Articles/Essays From Pagans
May 19th. 2013 ...
The Role of Identity in Magic
Talking Trash? It's a Dirty Subject but Waste Happens.
My Wiccan Journey
13 Keys: The Victory of Netzach
May 12th. 2013 ...
Pagan Studies I: How Should We Define Modern Paganism?
The Third Path
Nothing Special... Part Two
May 5th. 2013 ...
The Value of Multicultural Awareness
Put Your Back Into It (Our Lady of the Sacred Honey Badger)
Moon Musings, Planetary Preponderances and Red Lipped Bat Fish
April 28th. 2013 ...
Lessons from the Lessers: Iris
April 21st. 2013 ...
Taken By The Goddess: The Crescent Moon Tattoo
The Gods/Being Godbothered
To Be A Witch
The Archetypes are Gods: Re-godding the Archetypes
April 14th. 2013 ...
On The Inclusion of Children
'Wand Fun' With Grandson
Lessons from a Baby
Lessons of Freedom: On Divinity and Healing
April 7th. 2013 ...
Out of the Broom Closet... Sorta
A Journey Through the Witches Tarot
History and Science Behind Numerology
March 31st. 2013 ...
What is the Magickal Self?
Ethics and Numerology
March 24th. 2013 ...
Keystones of the Sacred Land
March 17th. 2013 ...
Why Some Pagans and Witches Still Hide
Witch Heritage 101: What Happens When Witch Haters Joke about anti-Witch Films
I'm Not a Broom. So What's with the Closet?
March 10th. 2013 ...
Top Ten Stupid Things I Did as a New Pagan: Part 3
Hunting for the Real Witch in Film
The Collective Shadow
Lies - The Opposite of Truth
March 3rd. 2013 ...
Grounding and Releasing Negative Energy
A Patchwork of Magick
February 24th. 2013 ...
Top Ten Stupid Mistakes I Made as a New Pagan (Part Two)
February 17th. 2013 ...
Top Ten Stupid Mistakes I made as a New Pagan... Part One
Gardening with Crystal Energies
A Call from the Ancestors
Moon Musings, Planetary Preponderances and Black Water Snakes
February 10th. 2013 ...
We Are the Weirdos, Mister: A Completely Uncool Story of Origin
February 3rd. 2013 ...
"I'll Grind Your Bones to Make my Bread": Pagans and Animal Husbandry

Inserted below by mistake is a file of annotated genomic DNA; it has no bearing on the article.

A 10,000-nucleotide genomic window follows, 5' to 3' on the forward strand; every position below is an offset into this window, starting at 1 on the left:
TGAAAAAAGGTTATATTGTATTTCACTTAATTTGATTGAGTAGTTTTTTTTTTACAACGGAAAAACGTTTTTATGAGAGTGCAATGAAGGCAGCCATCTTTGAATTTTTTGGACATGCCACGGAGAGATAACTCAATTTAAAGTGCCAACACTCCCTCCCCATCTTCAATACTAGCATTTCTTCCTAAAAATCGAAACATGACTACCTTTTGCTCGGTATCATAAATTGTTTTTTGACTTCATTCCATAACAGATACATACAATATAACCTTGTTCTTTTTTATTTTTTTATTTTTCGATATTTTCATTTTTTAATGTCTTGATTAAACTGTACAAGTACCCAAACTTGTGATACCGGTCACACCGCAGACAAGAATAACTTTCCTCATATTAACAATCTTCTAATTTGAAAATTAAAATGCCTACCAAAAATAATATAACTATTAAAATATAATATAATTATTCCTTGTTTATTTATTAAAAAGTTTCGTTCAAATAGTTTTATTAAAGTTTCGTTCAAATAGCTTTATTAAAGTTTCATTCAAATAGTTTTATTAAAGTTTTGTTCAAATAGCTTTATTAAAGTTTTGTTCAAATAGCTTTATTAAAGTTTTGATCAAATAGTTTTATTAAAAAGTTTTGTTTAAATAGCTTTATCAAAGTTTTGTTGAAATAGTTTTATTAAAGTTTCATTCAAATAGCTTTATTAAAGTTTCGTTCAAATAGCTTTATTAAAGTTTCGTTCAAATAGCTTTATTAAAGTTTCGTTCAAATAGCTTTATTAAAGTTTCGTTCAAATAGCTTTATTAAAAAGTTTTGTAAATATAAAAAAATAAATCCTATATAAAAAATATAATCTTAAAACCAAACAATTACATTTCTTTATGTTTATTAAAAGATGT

The Role of Contemporary Culture in Magic
A Pagan Response to Endangered Earth
The Great Mother's Gift, Heinlein, and the Nature of Squirrels
13 Keys: The Glory of Hod
January 27th. 2013 ...
Why We Do Need Wicca
The Cosmos In the Coffee Shop
On Travel Spirituality and Magick
January 20th. 2013 ...
Beloved Backs and How to Save Them
Building or Burning Bridges?
Plants, Magic and Intuition
Plagiarism - How It Harms Our Community
January 13th. 2013 ...
Ramblings of a Pagan Guy: Stupid Clichés
The Magick and Power of Words
Aging Is Not Easy
The Riddle of Who We Are?
January 6th. 2013 ...
Wicca v Witchcraft
A Witch in the Closet
How Many People Can You Fit Under An Umbrella?
Gut Hunches, Mouse Dreams, and Pinkie Sense
December 30th. 2012 ...
Ritual "Cheat Sheet" Bracelet
Magick is All Around Us
Confessions of a Living Satyr
A Tiny Bit of Belly Dance History
December 23rd. 2012 ...
The Warrior Goddess and You.
World Change: A Message from Greece
What's the Meaning of Life, Anyway?
My Brother's Keeper
December 16th. 2012 ...
Keeping Christ in Xmas
Love is the Law
Listen to Your Heart's Wisdom
NOTE: For a complete list of articles related to this chapter... Visit the Main Index FOR this section.
I'm Not Proud To Be Pagan
Article ID: 13856
Age Group: Adult
Days Up: 1,167
Times Read: 8,355
RSS Views: 12,812
Author: Bronwen Forbes [a WitchVox Sponsor]
Posted: March 14th. 2010
Times Viewed: 8,355
In a previous piece here on Witchvox, I related the story of how I dared to show up at a hot, Southern Pagan Pride event in *gasp* shorts and a T-shirt rather than the apparent requisite flowing skirt, glitter and fairy wings. One of the other attendees took offense at my attire and sent me a very nasty anonymous email taking me to task for not being “Pagan enough” to present at the event.
What I didn’t mention in that previous piece is that my anonymous e-mailer also railed at me for packing up my husband and then- 2 1/2 –year-old child and leaving the event shortly before the local anti-Pagan protesters were scheduled to arrive (nice of the protesters to let us know when they were coming) . In the words of my angry e-mailer, my not staying to confront the protesters was proof that I wasn’t “proud to be Pagan, ” apparently because I wanted my hot, not-napped-yet toddler away from the protesters and into a nice, air-conditioned car.
But the accusation that I wasn’t “proud to be Pagan” made me think, and in the two years since, I’ve come to the conclusion that no, I’m not proud to be Pagan.
Don’t get me wrong, I’m not ashamed to be Pagan – I’m perfectly happy in my religion of choice and have desire to call myself anything else. If I thought my Paganism were a shameful thing, I sure as heck would not be here writing about it so often! I also would not have married another Pagan, which I did in 2001, nor would we be raising our daughter in this faith.